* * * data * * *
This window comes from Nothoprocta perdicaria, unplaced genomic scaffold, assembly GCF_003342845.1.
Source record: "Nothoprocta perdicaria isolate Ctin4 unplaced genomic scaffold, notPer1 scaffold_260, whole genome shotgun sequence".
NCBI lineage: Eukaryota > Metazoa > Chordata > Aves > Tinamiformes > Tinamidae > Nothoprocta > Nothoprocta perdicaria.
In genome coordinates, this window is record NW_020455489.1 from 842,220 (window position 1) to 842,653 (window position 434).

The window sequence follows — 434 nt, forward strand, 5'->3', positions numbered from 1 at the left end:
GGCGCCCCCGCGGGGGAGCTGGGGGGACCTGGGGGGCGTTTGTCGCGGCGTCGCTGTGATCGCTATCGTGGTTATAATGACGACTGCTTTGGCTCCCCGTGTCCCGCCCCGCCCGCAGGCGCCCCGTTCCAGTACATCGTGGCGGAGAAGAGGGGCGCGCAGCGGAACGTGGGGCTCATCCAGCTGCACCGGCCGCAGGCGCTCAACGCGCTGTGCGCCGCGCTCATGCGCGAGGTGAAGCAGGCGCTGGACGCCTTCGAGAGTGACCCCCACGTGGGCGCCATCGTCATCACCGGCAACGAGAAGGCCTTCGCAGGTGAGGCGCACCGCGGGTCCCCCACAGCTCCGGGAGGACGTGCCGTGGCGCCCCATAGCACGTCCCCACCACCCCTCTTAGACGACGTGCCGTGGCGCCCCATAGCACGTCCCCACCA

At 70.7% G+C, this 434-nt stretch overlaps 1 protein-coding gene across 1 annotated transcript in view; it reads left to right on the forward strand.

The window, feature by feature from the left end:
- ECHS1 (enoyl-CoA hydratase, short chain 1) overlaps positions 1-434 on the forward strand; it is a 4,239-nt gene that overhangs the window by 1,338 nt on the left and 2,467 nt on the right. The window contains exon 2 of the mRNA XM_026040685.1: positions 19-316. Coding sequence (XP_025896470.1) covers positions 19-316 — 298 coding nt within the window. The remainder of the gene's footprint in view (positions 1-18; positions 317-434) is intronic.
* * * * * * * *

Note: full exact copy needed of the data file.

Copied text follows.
This window comes from Nothoprocta perdicaria, unplaced genomic scaffold, assembly GCF_003342845.1.
Source record: "Nothoprocta perdicaria isolate Ctin4 unplaced genomic scaffold, notPer1 scaffold_260, whole genome shotgun sequence".
NCBI lineage: Eukaryota > Metazoa > Chordata > Aves > Tinamiformes > Tinamidae > Nothoprocta > Nothoprocta perdicaria.
In genome coordinates, this window is record NW_020455489.1 from 842,220 (window position 1) to 842,653 (window position 434).

The window sequence follows — 434 nt, forward strand, 5'->3', positions numbered from 1 at the left end:
GGCGCCCCCGCGGGGGAGCTGGGGGGACCTGGGGGGCGTTTGTCGCGGCGTCGCTGTGATCGCTATCGTGGTTATAATGACGACTGCTTTGGCTCCCCGTGTCCCGCCCCGCCCGCAGGCGCCCCGTTCCAGTACATCGTGGCGGAGAAGAGGGGCGCGCAGCGGAACGTGGGGCTCATCCAGCTGCACCGGCCGCAGGCGCTCAACGCGCTGTGCGCCGCGCTCATGCGCGAGGTGAAGCAGGCGCTGGACGCCTTCGAGAGTGACCCCCACGTGGGCGCCATCGTCATCACCGGCAACGAGAAGGCCTTCGCAGGTGAGGCGCACCGCGGGTCCCCCACAGCTCCGGGAGGACGTGCCGTGGCGCCCCATAGCACGTCCCCACCACCCCTCTTAGACGACGTGCCGTGGCGCCCCATAGCACGTCCCCACCA

At 70.7% G+C, this 434-nt stretch overlaps 1 protein-coding gene across 1 annotated transcript in view; it reads left to right on the forward strand.

The window, feature by feature from the left end:
- ECHS1 (enoyl-CoA hydratase, short chain 1) overlaps positions 1-434 on the forward strand; it is a 4,239-nt gene that overhangs the window by 1,338 nt on the left and 2,467 nt on the right. The window contains exon 2 of the mRNA XM_026040685.1: positions 19-316. Coding sequence (XP_025896470.1) covers positions 19-316 — 298 coding nt within the window. The remainder of the gene's footprint in view (positions 1-18; positions 317-434) is intronic.